Rutgers Senior Encourages Political Participation for Gen Z

Shakee Merritt at Rutgers Newark
After being involved with political campaigns on and off campus, Shakee Merritt is now working on launching the GENNEX Political Action Committee, “a PAC dedicated to educating, empowering, and energizing Generation Z to run, vote and partake in the democratic system one hundred percent.”
Nick Romanenko/Rutgers University

Before he became an activist encouraging young people to get involved in politics, senior Shakee Merritt found his voice at Rutgers-Newark.

“I think the professors, my education and my connections have prepared me to be fearless,” he says.

Merritt, 22, grew up in Englewood and graduated from Dwight Morrow High School. He came to Rutgers-Newark to follow a crush that didn’t pan out. Although the relationship was not what he hoped, he found himself at a university that cultivated his activism and desire to make a difference. Now he is preparing to launch a political action committee to encourage more members of Gen Z to become politically active.

When Merritt started college, he said he was at first “timid in my leadership.’’

He just came out as queer and said he had come from spaces that often negated the idea of a Black queer leader. “I was nervous being a leader in that space,” he said. But Rutgers gave him the confidence to shine.

“I needed to have my voice heard because I had a lot to say,” Merritt said, who became involved in the ​​Black Student Caucus. He was picked to be interim chair and then elected as chair.

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After a policy advising role with the Rutgers University Newark Student Governing Association, Merritt launched his campaign for president of the group. Running on a progressive platform, Merritt says he leaned into critical issues students were facing at the time, during the pandemic, including more access to mental health services and better financial support. He became the first Black male student to be president. “To be the first and to be a radical, not somebody who’s an institutionalized person but somebody who believes in fundamental radical change, to be in that place meant the next person who came after me knows that they can just push that ball a little bit further,” he says.

His academic journey also helped him find his voice. Calling himself a “political junkie,” Merritt decided to pursue a double major in africana studies and political science.

“I knew I wanted to study Black folks and their political spaces and the liberation of Black folks to do political work and policy,” says Merritt, who will graduate in August after completing his credits over the summer. “I also knew I was supported by really, really good professors who allowed me to be the activist and leader that I would soon become. … I saw myself, and I saw professors who looked like me telling me that I existed and that I was real and that my history was real.”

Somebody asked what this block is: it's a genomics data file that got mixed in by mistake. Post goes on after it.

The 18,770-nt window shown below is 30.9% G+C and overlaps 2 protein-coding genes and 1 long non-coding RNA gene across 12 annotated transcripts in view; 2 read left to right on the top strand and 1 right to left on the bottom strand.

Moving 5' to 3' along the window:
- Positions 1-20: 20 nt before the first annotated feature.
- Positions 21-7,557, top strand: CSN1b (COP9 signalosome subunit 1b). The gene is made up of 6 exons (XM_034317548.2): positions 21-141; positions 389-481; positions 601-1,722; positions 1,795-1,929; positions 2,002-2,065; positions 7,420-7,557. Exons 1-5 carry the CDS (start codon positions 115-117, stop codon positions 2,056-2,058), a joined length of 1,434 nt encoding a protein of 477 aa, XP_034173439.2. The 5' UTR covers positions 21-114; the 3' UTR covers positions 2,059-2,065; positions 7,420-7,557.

Lacey Hunter, a professor in the Africana studies department, was influential in Merritt’s choice of major and passion for activism.

“Shakee is one of the most engaged students I have ever taught,” says Hunter. “He reflects on the content he is learning and works to find ways of applying his education in the world around him. His dedication to activist-based ideals is truly an outgrowth of his willingness to make himself and his education relevant in the communities around him.”

After being involved with political campaigns on and off campus, Merritt says he is now working on launching the GENNEX Political Action Committee, “a PAC dedicated to educating, empowering and energizing Generation Z to run, vote and partake in the democratic system one hundred percent.”

He wants the PAC to be active for the 2024 presidential and congressional races. “I think now more than ever we need to have young folks organizing and fundraising for candidates who will actually do what we want them to do,” says Merritt, listing affordable health care and an assault weapons ban as two top issues for the PAC. His goal is to have the PAC encourage younger people to run for office by donating to their campaigns because raising money for a race can be an obstacle to aspiring candidates.

Merritt is applying to be an intern with the Congressional Black Caucus on Capitol Hill for the fall. He also plans to study for the LSATs so he can obtain a law degree, ideally with an MBA too and hopes to eventually earn his doctorate in Africana studies.

But the question he can’t get away from – especially from friends and family – is when does he plan to run for office.

“When it happens, it happens. But I will one day run for office,” says Merritt, adding he wants to be governor, ultimately.

He is undeterred in his quest to involve more people in politics, whether that’s himself on a ballot one day or members of Gen Z in the 2024 election cycle.

“To be a young Black queer boy in politics oftentimes means that folks are not going to look at you as a means for understanding or smarts or things like that,” says Merritt.  “But Rutgers and being in spaces where I’ve always been told I’m here, we see you, we recognize you, we want to hear your voice, I feel now more than ever that I am that fearless leader, and I know that I can do anything I put my mind to. Nothing is impossible.”